Washington: For a boating guide and laws from Washington State Parks, go to www.boat-ed.com/wa /handbook/index.htm.
New this year: Every person under age 25 operating a boat or watercraft with an engine with 15 or more horsepower must have a Boater Safety Education card. Free classes will be held next Saturday as well as June 13 and June 20 at the Spokane Valley Mall. Registration is required; e-mail Deputy Patrick Bloomer at email@example.com.
Idaho: For Idaho boating laws and regulations go to www.boat-ed.com/id/handbook/.
New this year: Any boaters launching in Idaho waterways, including those from out of state, must purchase an Idaho Invasive Species Fund sticker. Revenue from the sticker sales is being used to prevent the spread of invasive species, including zebra and quagga mussels. Stickers are available at all Idaho State Parks and Regional Service Centers or online at http://parksandrecreation .idaho.gov/idahoinvasive speciesfund.aspx. Cost: $10 for residents, $20 for nonresidents.
Spokane River warnings
Authorities in Washington and Idaho urge people to stay out of the Spokane River. Water levels are dangerously high, and the water is moving rapidly at about 21,000 cubic feet per second.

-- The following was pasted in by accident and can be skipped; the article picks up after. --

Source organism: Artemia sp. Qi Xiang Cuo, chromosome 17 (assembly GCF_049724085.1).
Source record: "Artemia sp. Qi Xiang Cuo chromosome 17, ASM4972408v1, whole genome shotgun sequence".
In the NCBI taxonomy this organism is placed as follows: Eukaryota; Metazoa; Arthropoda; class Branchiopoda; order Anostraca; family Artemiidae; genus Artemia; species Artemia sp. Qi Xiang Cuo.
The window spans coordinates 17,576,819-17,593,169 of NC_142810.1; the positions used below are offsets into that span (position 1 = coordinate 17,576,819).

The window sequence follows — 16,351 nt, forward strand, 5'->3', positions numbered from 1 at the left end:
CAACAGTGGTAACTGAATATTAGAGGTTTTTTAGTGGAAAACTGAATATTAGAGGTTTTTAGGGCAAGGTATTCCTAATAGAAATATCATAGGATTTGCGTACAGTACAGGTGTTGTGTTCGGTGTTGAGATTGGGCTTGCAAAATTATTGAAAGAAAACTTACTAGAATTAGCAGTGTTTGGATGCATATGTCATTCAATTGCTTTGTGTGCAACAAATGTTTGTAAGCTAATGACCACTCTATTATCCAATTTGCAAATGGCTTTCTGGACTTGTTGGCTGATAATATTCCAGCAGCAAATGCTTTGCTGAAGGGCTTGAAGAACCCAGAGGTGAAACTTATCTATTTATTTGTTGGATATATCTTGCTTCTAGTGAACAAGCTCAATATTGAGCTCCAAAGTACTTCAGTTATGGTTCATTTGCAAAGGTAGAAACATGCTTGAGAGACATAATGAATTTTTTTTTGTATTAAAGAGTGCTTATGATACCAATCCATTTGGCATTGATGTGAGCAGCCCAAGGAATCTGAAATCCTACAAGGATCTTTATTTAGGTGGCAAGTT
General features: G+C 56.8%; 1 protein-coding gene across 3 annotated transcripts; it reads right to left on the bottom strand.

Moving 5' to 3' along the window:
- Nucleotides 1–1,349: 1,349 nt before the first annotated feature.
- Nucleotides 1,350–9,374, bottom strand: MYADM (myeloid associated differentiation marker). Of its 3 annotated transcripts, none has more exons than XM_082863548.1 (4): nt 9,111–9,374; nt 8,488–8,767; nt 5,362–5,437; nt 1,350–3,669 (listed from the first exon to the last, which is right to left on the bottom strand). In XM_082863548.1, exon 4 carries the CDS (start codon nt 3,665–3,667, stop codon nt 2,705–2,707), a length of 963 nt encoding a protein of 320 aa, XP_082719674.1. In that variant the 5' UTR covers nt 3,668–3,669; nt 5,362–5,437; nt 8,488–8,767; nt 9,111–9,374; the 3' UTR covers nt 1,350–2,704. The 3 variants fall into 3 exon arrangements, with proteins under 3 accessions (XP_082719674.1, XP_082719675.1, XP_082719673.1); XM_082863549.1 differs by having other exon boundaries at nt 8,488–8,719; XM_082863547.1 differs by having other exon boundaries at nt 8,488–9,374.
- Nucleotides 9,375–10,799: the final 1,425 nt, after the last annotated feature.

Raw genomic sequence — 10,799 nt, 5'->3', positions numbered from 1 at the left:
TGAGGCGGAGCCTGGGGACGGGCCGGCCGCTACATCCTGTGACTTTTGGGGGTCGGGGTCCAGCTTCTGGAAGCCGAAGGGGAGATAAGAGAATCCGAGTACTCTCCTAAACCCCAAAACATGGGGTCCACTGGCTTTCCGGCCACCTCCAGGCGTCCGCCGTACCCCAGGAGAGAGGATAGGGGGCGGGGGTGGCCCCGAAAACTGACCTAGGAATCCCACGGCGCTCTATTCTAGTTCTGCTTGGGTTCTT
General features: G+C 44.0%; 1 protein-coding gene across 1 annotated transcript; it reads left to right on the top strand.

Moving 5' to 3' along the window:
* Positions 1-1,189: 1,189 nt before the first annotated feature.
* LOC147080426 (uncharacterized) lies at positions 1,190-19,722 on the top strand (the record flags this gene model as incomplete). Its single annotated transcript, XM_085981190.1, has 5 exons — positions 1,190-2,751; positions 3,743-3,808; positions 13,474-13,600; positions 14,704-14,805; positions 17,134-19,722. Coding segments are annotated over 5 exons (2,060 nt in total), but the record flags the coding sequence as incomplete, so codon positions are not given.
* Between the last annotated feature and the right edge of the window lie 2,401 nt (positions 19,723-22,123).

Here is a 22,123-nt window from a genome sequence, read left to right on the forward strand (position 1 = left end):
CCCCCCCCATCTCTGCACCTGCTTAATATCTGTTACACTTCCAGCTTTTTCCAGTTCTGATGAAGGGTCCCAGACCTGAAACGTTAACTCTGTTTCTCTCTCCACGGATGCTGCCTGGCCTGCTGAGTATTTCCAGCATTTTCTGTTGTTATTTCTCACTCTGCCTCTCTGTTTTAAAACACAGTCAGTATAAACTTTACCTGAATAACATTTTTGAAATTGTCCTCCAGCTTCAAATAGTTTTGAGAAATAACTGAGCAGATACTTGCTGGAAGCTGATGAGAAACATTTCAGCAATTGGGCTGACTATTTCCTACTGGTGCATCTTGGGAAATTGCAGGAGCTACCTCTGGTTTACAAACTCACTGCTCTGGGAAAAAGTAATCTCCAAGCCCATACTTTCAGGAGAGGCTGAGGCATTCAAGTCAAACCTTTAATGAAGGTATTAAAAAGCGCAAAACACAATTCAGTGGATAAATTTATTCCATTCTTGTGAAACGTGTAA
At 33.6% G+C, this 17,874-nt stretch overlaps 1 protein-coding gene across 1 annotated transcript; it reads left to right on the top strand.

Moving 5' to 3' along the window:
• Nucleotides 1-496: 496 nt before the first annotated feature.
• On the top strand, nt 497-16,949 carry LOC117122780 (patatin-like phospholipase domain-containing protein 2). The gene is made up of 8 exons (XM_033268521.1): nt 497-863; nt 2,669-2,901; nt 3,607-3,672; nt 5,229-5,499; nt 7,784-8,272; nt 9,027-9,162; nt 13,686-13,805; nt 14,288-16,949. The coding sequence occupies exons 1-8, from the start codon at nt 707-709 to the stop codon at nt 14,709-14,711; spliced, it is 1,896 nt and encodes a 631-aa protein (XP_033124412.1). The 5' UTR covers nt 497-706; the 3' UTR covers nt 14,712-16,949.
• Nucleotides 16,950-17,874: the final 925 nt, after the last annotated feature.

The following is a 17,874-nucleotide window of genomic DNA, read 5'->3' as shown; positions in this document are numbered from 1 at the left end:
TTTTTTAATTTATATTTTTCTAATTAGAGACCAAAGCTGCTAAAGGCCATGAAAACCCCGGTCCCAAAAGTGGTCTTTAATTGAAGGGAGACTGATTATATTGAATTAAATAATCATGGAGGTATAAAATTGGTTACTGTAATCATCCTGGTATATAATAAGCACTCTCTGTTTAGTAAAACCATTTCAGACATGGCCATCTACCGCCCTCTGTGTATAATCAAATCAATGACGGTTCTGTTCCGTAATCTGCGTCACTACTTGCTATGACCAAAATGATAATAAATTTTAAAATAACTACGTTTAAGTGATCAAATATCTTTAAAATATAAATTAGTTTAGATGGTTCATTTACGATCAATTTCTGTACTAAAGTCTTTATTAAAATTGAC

For boaters, the spill gates at the Post Falls Dam are wide open, and the Spokane River is closed in Idaho downriver from the Spokane Street Bridge.
The Q’emiln boat launch in Post Falls is closed, likely until the dam gates are closed sometime in June, deputies said.
In Washington, authorities said individuals boating or floating the Spokane River in kayaks, canoes or on approved floating devices near the Barker Road Bridge should be cautious of low clearance because of construction there.
Boaters are asked to take out before the bridge, walk around and then put back in.
Subscribe to the Coronavirus newsletter
Get the day’s latest Coronavirus news delivered to your inbox by subscribing to our newsletter.